Greeneville Oncologist And Practice Manager Sentenced For Violating Food, Drug And Cosmetic Act
Cancer Clinic Purchased Unapproved Drugs for Three Years
GREENEVILLE, Tenn. – Anindya Kumar Sen, M.D., 65, and Patricia Posey Sen, 66, of Greeneville, Tenn., were sentenced on June 10, 2014, by the Honorable J. Ronnie Greer, U.S. District Court Judge, after their convictions at trial in December 2013 on charges of causing the introduction of misbranded drugs into interstate commerce in violation of the Food, Drug and Cosmetic Act (FDCA). Dr. Sen was sentenced to three years of probation and was ordered to pay a fine of $100,000. Patricia Sen, his wife and practice manager, was sentenced to four years of probation and ordered to pay a fine of $200,000.
According to evidence presented at trial, the Sens’ medical practice, East Tennessee Hematology Oncology and Internal Medicine (ETHOIM), a.k.a. East Tennessee Cancer and Blood Center, purchased over $3 million in misbranded and unapproved chemotherapy and chemotherapy supportive medications between April 2009 and March 2012. Patricia Sen purchased the drugs through a Canadian business which obtained the drugs through a United Kingdom distributor. The drugs were not approved by the Food and Drug Administration (FDA) for distribution and use in the United States, the drugs having been distributed in Turkey, India, and Europe. Many of the drugs had names different from the drugs approved for use in the United States, such as Altuzan, MabThera, and Bonviva. Patricia Sen told employees that she was purchasing drugs from Clinical Care because the drugs were cheaper, and records confirmed that the drugs from Clinical Care cost from 80 percent to more than half the cost of the FDA approved drugs. Because reimbursement by health care benefit programs such as Medicare is fixed at a percentage of the national average sale price of the drug (106 percent for Medicare), a provider can increase his profits by purchasing cheaper unapproved drugs. Evidence presented showed that the Sens received approximately $1.3 million in additional profit by purchasing the unapproved drugs.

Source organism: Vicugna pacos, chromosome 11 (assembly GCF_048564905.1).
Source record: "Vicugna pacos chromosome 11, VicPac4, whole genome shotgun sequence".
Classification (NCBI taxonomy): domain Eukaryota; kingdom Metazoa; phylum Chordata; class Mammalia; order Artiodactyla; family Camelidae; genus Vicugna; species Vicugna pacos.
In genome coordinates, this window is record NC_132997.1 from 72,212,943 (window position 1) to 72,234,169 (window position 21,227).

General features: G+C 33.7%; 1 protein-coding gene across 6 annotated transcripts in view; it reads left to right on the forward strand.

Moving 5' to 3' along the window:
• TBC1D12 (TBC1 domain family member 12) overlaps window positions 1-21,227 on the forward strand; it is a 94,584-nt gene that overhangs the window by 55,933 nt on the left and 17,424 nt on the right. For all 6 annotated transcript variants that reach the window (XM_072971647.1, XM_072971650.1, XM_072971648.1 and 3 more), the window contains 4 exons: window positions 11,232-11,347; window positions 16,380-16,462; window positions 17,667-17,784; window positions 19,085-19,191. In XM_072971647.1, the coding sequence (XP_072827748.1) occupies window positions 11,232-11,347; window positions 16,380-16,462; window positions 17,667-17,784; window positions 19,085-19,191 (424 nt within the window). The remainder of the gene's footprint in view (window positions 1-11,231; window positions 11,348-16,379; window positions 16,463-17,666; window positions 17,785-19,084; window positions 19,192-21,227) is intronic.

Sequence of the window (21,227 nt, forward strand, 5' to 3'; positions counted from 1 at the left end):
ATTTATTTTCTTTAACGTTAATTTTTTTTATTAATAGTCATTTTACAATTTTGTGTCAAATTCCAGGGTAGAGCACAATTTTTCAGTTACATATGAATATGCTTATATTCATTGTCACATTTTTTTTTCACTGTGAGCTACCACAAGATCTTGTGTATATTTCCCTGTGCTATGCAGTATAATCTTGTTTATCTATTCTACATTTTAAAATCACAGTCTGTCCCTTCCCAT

The FDCA establishes a “closed” system to protect the safety and efficacy of drugs used in the United States, particularly prescription drugs. Domestic and foreign drug manufacturers must register with the FDA and must list with the FDA all drugs which the manufacturer intends to distribute in the United States. Drugs go through an extensive review process before being approved for distribution to assure that they are safe and effective for their intended use. Drug manufacturers are also subject to inspection of their facilities by the FDA to insure that the drugs are manufactured properly. The FDCA’s labeling requirements insure that users, particularly health care providers, have adequate information on the use of the drug, to include information on dangers and side effects. Foreign drugs not approved for use in the United States do not have on their labels and packaging the required information. The listing of FDA-approved drugs allows the FDA to quickly track drugs which may have been found to be contaminated or have some other safety risk. Purchasing unapproved drugs impedes the FDA’s ability to track the drugs being used in the United States and thwarts the approval process designed to insure that drugs used in the United States are safe and effective.